Looking to the future

Our tenth anniversary festivities will soon be drawing to a close. Past installments on this blog have looked toward the past or the present, and now we’d like to spend a little bit of time thinking about the future.

Specifically, where do you think we should take JNBridge next? There are lots of scenarios where we can potentially apply JNBridgePro interoperability technologies, but we’d like to learn more about interoperability challenges you are facing, or new technologies that you might be using in the future that could present obstacles to interoperability. Here’s a list of technologies where we could conceivably extend the JNBridge footprint. Are these scenarios that might be of interest to you?

    • Metro and WinRT: Are you thinking about writing Metro or WinRT apps that need to call Java? How about Java apps that need to access Metro/WinRT DLLs or Portable Class Libraries?


    • Mono: Would you like to write Mono applications that call Java libraries, or Java applications that call .NET code running on Mono? Would the Mono be running on Windows, Linux, Mac OS X, or some other platform?


    • Mobility: There are lots of possible scenarios here:


      • Windows Phone 8: Are you considering writing WP8 apps that might call Java libraries? Would you want that Java to reside on a server, or on the phone?


      • Android: How about calling .NET libraries from Android’s Java? Or calling Java libraries from .NET/Mono running on Android?


      • iOS: Is there any kind of interoperability scenario involving iOS that you’re considering?


    • JVM-based dynamic languages: In a previous blog post, we talked about Groovy-to-.NET integration, and how it just works. Are there other interoperability scenarios involving dynamic languages that you’d like to see?


    • JavaScript and Node.js: JavaScript is a different platform than Java, but that doesn’t mean that there isn’t a place for JNBridgePro-style integration. Do you have any prospective projects involving integration between JavaScript or Node.js and .NET?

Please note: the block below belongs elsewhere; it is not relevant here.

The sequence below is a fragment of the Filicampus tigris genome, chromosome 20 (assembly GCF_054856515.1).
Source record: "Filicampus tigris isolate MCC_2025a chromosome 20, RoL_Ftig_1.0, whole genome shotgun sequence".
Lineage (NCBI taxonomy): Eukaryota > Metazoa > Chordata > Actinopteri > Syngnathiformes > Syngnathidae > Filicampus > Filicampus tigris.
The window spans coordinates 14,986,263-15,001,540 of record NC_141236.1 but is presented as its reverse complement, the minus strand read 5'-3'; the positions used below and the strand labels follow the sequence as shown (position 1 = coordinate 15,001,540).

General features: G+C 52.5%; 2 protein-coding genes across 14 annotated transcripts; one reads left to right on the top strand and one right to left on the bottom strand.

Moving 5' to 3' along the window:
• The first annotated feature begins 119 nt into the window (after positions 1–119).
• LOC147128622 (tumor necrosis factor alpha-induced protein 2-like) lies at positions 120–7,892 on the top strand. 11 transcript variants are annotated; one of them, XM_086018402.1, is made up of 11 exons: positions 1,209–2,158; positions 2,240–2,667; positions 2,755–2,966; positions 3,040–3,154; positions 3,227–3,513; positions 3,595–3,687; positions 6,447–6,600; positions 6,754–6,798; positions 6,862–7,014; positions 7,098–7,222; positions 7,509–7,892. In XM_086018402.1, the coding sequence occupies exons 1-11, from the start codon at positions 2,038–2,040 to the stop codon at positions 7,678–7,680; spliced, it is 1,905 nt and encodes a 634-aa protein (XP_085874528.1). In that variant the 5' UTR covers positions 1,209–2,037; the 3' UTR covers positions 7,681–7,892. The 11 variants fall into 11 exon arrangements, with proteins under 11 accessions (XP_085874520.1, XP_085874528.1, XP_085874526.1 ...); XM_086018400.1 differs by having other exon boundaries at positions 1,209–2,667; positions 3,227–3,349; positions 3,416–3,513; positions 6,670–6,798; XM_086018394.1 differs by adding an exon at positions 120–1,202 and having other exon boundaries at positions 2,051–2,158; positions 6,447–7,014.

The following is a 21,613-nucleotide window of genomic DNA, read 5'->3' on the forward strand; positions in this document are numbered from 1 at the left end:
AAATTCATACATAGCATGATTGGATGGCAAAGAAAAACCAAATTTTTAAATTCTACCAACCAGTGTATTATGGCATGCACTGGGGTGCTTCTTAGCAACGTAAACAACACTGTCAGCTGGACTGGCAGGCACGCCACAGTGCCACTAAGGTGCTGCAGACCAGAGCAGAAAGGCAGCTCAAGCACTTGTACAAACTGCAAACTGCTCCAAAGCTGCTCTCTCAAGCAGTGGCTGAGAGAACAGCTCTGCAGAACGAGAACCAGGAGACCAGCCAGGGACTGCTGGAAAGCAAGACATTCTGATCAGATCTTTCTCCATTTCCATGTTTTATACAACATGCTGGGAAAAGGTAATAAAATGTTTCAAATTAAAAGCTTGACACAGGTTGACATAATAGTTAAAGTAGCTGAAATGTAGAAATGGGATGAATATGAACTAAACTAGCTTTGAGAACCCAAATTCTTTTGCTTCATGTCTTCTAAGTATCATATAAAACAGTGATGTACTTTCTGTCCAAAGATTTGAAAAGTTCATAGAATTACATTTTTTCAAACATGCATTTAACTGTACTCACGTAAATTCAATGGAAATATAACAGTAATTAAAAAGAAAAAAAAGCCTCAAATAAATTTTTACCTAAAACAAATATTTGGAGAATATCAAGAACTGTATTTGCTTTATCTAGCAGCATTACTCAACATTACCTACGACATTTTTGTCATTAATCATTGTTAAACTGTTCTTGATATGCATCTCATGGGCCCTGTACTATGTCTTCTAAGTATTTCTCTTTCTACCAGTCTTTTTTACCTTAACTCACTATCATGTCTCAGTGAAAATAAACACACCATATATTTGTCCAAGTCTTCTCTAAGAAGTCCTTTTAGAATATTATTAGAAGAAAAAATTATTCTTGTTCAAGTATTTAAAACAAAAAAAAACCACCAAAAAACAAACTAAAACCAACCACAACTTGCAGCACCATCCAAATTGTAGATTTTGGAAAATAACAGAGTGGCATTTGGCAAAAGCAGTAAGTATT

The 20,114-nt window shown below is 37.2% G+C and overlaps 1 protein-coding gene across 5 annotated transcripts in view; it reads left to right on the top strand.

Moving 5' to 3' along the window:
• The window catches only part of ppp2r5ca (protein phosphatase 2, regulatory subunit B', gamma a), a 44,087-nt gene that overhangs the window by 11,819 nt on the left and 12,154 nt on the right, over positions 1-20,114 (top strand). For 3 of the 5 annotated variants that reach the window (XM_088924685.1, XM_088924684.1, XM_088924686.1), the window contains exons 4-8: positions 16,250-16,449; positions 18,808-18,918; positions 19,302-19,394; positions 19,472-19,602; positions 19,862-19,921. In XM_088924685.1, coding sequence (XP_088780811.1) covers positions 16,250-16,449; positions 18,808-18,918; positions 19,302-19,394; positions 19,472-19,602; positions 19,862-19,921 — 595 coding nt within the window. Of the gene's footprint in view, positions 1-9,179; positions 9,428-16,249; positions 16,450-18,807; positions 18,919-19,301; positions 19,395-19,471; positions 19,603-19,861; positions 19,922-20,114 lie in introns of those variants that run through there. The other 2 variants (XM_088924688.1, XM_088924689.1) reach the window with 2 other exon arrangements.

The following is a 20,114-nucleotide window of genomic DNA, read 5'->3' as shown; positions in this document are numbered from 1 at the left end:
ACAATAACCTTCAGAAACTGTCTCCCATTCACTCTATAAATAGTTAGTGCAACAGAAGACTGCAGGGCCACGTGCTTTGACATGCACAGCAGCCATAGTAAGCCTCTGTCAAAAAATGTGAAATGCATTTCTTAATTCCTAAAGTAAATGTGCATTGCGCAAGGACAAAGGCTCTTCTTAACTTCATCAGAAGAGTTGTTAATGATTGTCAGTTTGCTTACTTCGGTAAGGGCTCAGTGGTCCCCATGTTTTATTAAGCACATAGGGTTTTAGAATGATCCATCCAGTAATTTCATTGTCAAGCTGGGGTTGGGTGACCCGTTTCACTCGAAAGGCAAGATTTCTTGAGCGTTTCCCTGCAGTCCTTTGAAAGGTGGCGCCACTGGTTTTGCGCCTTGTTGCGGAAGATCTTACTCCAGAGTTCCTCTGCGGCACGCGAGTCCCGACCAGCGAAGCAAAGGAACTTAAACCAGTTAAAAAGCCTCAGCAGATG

• Additional Microsoft products: Our BizTalk adapter for JMS is very popular, but it’s not the only Microsoft product where JNBridge technologies could be used for interoperability. Are you thinking of integrating Java code with SharePoint? System Center Operations Manager? Visual Studio Tools for Office (VSTO)? Windows Azure?

The sky’s the limit: Any other interoperability scenarios you’d like to see us tackle? Please drop us a note, either to or in the (moderated) comments below.

Groovy-to-.NET integration

Lately, much of the action in the Java world has been in the development and use of non-Java languages that run on the JVM. That’s why we were pleased to hear from a customer who wanted to use JNBridgePro to call .NET assemblies from code written in Groovy.

For those of you unaware, Groovy is a dynamic language that runs on the JVM. Groovy classes compile to Java binary .class files, and Groovy code can call (and be called from) any conventional Java class. In our customer’s case, they wanted to call .NET classes from Groovy, which really meant calling proxies. Since proxied .NET classes are just Java classes, everything should just work, and it did.

It’s really easy to illustrate how this is done. Let’s assume we have a very simple test class written in C#:

namespace GroovyTestDotNetSide
   public class SimpleObject
      public SimpleObject(int i)
         Console.WriteLine("In SimpleObject.ctor: value supplied is " + i);

First, we proxy it and generate a proxy jar file proxies.jar. Now, if we create a Groovy project and include proxies.jar in the build classpath, along with jnbcore.jar, bcel-5.1-jnbridge.jar (all of which would be included in any Java-to-.NET project using JNBridgePro), and groovy-all-1.7.5.jar (or something similar, depending on which version of Groovy is being used), we can write Groovy code to instantiate SimpleObject:

import GroovyTestDotNetSide.SimpleObject
import com.jnbridge.jnbcore.DotNetSide

class SimpleTest {

   static main(args) {

   // set up JNBridge

   def simpleObject = new SimpleObject(3)

   println "Done!"

Just as in a conventional Java-to-.NET project, you need to initialize the Java side through a call to DotNetSide.init(), supplying the path to the Java-side properties file, or an equivalent Properties object. Once that is done, you can make any valid call to a proxy. In this case, we instantiate SimpleObject, but we can also call static or instance methods of SimpleObject, or access SimpleObject fields or properties or events.

Once the project is build, you will have a binary file SimpleTest.class, and you can run the application in the usual way (assuming all the jar, .class, and .properties files are in the current folder):

java -cp “proxies.jar;jnbcore.jar;bcel-5.1-jnbridge.jar;groovy-all-1.7.5.jar;. ” SimpleTest

The properties file can configure for tcp/binary, http/soap, or shared memory; if you are using tcp/binary or http/soap, you will or course need to run a properly configured .NET side.

As you can see, this just works in exactly the same way you’d expect if you were using Java.

While we have not yet tried it, interoperability with Groovy should also work in the .NET-to-Groovy direction. Similarly, JNBridgePro should also work when integrating .NET with other JVM-based languages like Scala, JRuby, and Jython.

Are you thinking about using JNBridgePro with JVM-based languages other than Java? If so, let us know in the comments or by sending us email at